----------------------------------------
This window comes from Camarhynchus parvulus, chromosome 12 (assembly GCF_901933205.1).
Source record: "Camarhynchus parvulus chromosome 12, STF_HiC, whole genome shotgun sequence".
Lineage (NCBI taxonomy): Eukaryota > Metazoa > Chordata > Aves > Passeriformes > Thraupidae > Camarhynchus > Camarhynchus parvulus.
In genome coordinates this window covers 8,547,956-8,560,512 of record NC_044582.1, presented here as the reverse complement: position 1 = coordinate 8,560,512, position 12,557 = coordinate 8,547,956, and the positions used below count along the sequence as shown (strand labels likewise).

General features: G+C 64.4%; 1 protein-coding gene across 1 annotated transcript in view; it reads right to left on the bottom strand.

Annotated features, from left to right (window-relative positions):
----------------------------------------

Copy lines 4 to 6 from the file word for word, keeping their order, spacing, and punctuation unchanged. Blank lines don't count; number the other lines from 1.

In genome coordinates this window covers 8,547,956-8,560,512 of record NC_044582.1, presented here as the reverse complement: position 1 = coordinate 8,560,512, position 12,557 = coordinate 8,547,956, and the positions used below count along the sequence as shown (strand labels likewise).

General features: G+C 64.4%; 1 protein-coding gene across 1 annotated transcript in view; it reads right to left on the bottom strand.

Annotated features, from left to right (window-relative positions):